When to See a Pain Management Doctor
Migraine headaches are often undiagnosed and untreated. If you regularly experience signs and symptoms of migraine attacks, keep a record of your attacks and how you treated them. Then make an appointment with your doctor to discuss your headaches and decide on a treatment plan. Even if you have a history of headaches, see your doctor if the pattern changes or your headaches suddenly feel different.
Medications can help reduce the frequency and severity of migraines. If treatment hasn't worked for you in the past, talk to your pain mangement doctor about trying different migraine treatment including invasive procedures to relieve the pain or even undergo required surgery.
See your doctor immediately or go to the emergency room if you have any of the following signs and symptoms, which may indicate other, more serious medical problems: An abrupt, severe headache like a thunderclap. Headache with fever, stiff neck, rash, mental confusion, seizures, double vision, weakness, numbness or trouble speaking. Headache after a head injury, especially if the headache gets worse. A chronic headache that is worse after coughing, exertion, straining
An epidural is commonly known as a nerve block to decrease pain and inflammation. Steroids are a powerful anti-inflammatory agent that may shrink swelling around nerve roots from an inflamed, bulging or herniated disc. Because of the low risk and incidence of significant complication, it is generally felt to be a reasonable procedure to follow when disc or nerve root pain which has failed to respond to more conservative measures. A large percentage of patients will get complete resolution of symptoms.
How is it done?
Initially a local skin anesthetic is given before a spinal needle is inserted into the epidural space of the lumbar or caudal spine. After verifying proper location, local anesthetic and steroids are delivered into the epidural space.
How often should I have this procedure?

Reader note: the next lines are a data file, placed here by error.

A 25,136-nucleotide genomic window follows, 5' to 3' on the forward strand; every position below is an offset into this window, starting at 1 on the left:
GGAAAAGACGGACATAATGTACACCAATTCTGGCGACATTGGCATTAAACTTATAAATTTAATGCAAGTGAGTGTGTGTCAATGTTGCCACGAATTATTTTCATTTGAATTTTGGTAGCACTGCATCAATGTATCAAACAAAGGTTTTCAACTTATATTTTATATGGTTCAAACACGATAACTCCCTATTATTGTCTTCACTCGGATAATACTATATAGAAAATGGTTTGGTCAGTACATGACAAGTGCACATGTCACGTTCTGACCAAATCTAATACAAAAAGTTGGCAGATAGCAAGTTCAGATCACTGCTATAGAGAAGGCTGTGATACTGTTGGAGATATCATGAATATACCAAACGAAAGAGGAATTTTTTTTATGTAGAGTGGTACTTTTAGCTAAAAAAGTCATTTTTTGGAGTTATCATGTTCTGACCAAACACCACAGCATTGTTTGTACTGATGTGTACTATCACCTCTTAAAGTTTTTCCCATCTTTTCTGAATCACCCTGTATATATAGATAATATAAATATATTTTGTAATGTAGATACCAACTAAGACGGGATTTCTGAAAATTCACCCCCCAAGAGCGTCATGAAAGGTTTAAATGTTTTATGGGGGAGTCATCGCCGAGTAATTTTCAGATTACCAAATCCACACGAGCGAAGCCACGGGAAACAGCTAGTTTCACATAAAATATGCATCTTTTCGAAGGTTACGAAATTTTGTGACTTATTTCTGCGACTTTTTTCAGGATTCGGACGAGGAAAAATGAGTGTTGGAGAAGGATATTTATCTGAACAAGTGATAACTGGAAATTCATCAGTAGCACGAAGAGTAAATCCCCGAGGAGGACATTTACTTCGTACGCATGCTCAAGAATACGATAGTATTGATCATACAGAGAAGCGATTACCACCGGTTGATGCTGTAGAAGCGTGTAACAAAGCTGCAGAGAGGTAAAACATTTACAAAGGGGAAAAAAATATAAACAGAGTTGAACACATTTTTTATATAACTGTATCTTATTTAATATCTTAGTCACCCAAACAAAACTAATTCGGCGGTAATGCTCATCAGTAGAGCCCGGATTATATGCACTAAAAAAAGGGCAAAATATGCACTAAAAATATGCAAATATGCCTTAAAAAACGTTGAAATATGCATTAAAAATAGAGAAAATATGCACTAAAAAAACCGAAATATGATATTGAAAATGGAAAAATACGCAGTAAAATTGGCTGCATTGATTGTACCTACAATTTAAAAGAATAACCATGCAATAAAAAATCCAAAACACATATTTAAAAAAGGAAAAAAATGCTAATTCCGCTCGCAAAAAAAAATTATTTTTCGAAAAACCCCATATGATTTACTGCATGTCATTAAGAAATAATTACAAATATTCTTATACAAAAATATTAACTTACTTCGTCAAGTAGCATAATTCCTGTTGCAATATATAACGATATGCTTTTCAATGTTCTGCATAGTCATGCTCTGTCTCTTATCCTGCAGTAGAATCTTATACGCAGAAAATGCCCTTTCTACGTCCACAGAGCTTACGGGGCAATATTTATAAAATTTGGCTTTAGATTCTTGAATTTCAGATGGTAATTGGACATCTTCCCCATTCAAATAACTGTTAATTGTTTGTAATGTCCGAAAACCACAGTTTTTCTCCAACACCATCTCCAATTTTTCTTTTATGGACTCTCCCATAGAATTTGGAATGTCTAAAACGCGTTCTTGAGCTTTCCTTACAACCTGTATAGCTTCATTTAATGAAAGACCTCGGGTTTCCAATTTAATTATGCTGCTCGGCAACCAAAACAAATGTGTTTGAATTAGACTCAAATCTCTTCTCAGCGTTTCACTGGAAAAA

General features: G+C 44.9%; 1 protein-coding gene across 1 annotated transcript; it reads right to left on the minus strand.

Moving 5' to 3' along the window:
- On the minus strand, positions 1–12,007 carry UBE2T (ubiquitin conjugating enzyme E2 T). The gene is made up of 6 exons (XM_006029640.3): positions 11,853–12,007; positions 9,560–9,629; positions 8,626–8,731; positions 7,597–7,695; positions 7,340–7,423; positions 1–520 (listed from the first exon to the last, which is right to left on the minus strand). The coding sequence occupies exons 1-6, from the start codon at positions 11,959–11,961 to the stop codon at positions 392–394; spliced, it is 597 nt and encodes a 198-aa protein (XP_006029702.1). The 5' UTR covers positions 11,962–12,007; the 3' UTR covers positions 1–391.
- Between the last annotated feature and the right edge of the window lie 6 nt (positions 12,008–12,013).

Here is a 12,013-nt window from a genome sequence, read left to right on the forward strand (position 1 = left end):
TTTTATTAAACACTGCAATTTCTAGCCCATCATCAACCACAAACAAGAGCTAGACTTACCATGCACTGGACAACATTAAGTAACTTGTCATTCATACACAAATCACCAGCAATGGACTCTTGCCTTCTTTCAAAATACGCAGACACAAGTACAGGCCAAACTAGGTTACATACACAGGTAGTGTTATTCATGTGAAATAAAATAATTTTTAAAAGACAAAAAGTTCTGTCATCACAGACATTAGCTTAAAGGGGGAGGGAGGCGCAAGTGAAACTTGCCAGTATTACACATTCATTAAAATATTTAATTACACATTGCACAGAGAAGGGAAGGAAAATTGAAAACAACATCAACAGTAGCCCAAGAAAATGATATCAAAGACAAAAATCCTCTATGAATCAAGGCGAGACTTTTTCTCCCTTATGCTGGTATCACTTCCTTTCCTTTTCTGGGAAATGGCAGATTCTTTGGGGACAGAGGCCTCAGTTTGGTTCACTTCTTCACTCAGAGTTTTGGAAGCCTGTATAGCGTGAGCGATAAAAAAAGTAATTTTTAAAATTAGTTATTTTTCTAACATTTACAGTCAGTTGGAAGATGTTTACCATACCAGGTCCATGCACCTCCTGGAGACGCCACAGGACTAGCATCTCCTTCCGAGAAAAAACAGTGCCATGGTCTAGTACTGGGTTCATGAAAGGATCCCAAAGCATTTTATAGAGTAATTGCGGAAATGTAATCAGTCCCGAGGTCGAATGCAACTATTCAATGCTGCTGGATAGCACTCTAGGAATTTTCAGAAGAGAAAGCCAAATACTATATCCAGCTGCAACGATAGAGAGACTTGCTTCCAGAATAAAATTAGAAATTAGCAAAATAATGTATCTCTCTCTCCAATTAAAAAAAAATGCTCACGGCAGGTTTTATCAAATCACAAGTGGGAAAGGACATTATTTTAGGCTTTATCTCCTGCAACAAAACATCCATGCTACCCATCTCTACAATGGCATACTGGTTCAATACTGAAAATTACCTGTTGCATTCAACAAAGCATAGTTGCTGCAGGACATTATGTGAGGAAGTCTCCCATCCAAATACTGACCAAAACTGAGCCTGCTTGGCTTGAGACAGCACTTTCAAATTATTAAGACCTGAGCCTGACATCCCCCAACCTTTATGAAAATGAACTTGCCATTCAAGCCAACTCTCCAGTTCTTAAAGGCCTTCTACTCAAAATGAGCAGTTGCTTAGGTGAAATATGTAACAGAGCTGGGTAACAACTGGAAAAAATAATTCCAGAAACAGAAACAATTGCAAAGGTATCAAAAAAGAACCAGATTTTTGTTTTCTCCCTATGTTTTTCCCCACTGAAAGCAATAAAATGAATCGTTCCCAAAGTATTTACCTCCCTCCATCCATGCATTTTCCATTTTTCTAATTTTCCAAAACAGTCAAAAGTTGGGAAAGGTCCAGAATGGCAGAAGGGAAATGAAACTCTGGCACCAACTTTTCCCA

It is generally an accepted practice that this procedure can be repeated up to three times within a few months, although in some cases, additional injections may be administered. Injections may be given as a single dose, or once every ten to fourteen days for a series of three. Additional injections seem to have additive effects.
What are the expected results?
Immediate, but temporary (few hours) pain relief may occur if the local anesthetic reaches the source of pain. The steroid benefit will typically not occur for several days to two weeks. If local anesthetic is used, patients are advised to avoid driving for 12 hours. By the next day, previous activities can be resumed. Despite the temporary improvement, patients are cautioned against strenuous activity. It is generally advised to pursue a course of gradual increase in activity, often coordinated with physical therapy or other training once the injections have been completed.
What are the risks or side effects?
Side effects and adverse reactions are rare. Steroids have been known to cause: fluid retention, weight gain, increased blood sugar (mainly in diabetics,) elevated blood pressure, mood swings, irritability, insomnia, and suppression of body's own natural production of cortisone. Fortunately, the serious side effects and complications are uncommon. Additional risks associated with needle placement include dural puncture which may result in a severe "spinal headache". Bed rest and increasing fluids/caffeine intake frequently alleviate symptoms. In rare cases it may be necessary to perform a "blood patch" to seal the leaking dura. Other rare potential risks include: worsening of pain symptoms, bleeding, infection, backache, bowel or bladder dysfunction, hematoma, cord compression, paralysis, neurologic damage or impairment, seizure or death. In order to avoid these complications, the procedure is done under strict sterile conditions, utilizing fluoroscopy to localize the epidural space and guide the needle.
How long does it take?
Thirty minutes plus approximately forty-five minutes of observed recovery time.
1111 Park Ave., Suite 1G
New York, NY 10128
7401 4th avenue
Brooklyn, NY 11209